In the early days, when Mayakovsky was Chairman of the Association of Cultural Workers (his deputy was Gorky), he stated, "I do not say no to politics, but in art there is no room for politics." With the tightening of the political environment in 1921-22, Mayakovsky left the association and also Futurism behind, and was a prime mover in LEF, a cultural group that advocated journalism over and above prose and novels. Jangfeldt interestingly comments that, for Mayakovsky, "this anti-romanticism was in fact at heart an expression of romanticism...". Later, Mayakovsky alienated a number of artists with his unyielding insistence on ideology. Eisenstein, for instance, had to endure a pummelling of October, which, Mayakovsky wrote, was marred by "aestheticism".

In 2004 when Bengt Jangfeldt started working on this biography, spurred on by the enormous amounts of archive material he was given access to at the house of Lili Brik (Mayakovsky’s eternal Muse and lover) no biography of Majkovsky had been written anywhere, in any language, outside Russia. Jangfeldt was very well qualified to write this book. For one thing, he had personal contacts among Mayakovsky’s circle of friends and colleagues. Secondly, as a Russian speaker Jangfeldt was able to conduct his own research into the newly opened archives.

The reader is easily able to distinguish the disturbing double life of Mayakovsky – his revolutionary fervour contradicted by his love of fine clothes, motorcars, casinos, émigré heiresses, etc. Gabriella Håkansson, writing in Dagens Nyheter, puts it very well when she alludes to the undoubted "dark fire" which powered Mayakovsky’s poetical output – while at the same time asking very pointedly what it was that he actually burned for.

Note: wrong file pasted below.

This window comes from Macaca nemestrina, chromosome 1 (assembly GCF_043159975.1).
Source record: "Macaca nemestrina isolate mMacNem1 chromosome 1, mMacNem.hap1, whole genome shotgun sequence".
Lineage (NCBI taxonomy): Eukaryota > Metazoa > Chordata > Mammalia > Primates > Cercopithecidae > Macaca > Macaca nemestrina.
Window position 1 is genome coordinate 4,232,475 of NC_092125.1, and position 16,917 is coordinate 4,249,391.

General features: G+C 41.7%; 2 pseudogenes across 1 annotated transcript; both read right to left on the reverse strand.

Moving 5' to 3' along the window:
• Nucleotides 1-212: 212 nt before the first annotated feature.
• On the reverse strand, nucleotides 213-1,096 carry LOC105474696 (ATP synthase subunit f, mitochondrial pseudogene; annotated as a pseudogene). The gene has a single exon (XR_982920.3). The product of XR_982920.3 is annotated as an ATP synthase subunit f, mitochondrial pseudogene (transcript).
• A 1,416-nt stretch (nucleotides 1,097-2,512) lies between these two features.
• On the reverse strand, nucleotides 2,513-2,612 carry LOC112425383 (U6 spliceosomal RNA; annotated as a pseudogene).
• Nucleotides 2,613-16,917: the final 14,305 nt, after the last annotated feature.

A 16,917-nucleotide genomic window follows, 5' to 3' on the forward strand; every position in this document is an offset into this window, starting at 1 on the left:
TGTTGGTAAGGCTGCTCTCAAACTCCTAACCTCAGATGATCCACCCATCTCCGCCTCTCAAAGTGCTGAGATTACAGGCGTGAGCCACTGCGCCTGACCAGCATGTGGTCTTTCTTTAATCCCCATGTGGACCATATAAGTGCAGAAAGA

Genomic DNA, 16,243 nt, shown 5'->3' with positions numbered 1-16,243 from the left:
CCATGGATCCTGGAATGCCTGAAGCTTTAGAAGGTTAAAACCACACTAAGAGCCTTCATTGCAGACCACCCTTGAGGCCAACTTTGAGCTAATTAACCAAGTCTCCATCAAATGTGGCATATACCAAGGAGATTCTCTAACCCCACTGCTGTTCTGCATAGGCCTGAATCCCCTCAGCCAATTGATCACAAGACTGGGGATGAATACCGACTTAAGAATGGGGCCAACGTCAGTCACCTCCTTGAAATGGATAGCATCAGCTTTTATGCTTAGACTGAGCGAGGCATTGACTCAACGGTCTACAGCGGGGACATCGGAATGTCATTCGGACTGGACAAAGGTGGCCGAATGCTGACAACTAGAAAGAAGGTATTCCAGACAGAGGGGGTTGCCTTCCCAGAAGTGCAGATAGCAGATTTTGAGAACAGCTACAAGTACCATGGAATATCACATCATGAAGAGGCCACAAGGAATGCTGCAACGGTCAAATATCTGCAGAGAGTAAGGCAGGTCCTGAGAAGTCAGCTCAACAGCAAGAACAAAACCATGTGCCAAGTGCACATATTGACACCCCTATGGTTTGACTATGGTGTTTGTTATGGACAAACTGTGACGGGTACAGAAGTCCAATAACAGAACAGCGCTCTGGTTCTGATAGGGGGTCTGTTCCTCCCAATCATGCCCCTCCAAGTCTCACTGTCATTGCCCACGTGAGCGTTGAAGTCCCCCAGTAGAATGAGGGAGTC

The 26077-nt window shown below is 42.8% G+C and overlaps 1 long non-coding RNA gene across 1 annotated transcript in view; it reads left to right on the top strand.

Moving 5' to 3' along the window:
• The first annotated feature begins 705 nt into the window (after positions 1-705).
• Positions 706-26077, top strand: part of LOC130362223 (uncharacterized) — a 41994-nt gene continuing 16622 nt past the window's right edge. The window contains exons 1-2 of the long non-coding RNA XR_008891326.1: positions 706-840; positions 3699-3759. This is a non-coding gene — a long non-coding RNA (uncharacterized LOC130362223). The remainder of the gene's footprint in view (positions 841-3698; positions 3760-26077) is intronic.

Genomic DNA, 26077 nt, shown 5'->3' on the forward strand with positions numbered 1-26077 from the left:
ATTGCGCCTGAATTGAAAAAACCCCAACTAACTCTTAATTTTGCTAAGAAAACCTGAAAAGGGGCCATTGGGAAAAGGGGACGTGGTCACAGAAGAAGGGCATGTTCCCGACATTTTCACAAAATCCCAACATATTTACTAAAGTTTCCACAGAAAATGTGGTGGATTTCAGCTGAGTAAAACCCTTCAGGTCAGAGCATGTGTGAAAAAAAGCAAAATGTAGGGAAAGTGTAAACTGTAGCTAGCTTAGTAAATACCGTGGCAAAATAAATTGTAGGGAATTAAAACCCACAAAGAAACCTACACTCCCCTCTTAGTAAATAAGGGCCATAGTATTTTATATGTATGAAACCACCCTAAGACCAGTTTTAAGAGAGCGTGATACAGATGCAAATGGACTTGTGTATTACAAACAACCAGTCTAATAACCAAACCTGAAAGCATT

After reading this biography with its exceptional and unprecedented range of photographs and other illustrations, one comes away convinced that Mayakovsky’s enthusiasm for Bolshevism was little more than a sort of subliminal need for utopia and romanticism. At the same time, his swaggering personality was an attempt to cover up deep insecurities which never quite allowed him to find the absolute romantic love he craved. Vladimir Mayakovsky, it seems, needed nothing except love, money and Lili Brik. It is a pity for him that he was not born in Paris, in another time; for, although Stalin would not much have liked such bourgeoisie tendencies, Mayakovsky would probably have been quite happy to spend his life there, writing panegyrics or valedictions on love – whilst railing against the idiocy of the world.

Henning Koch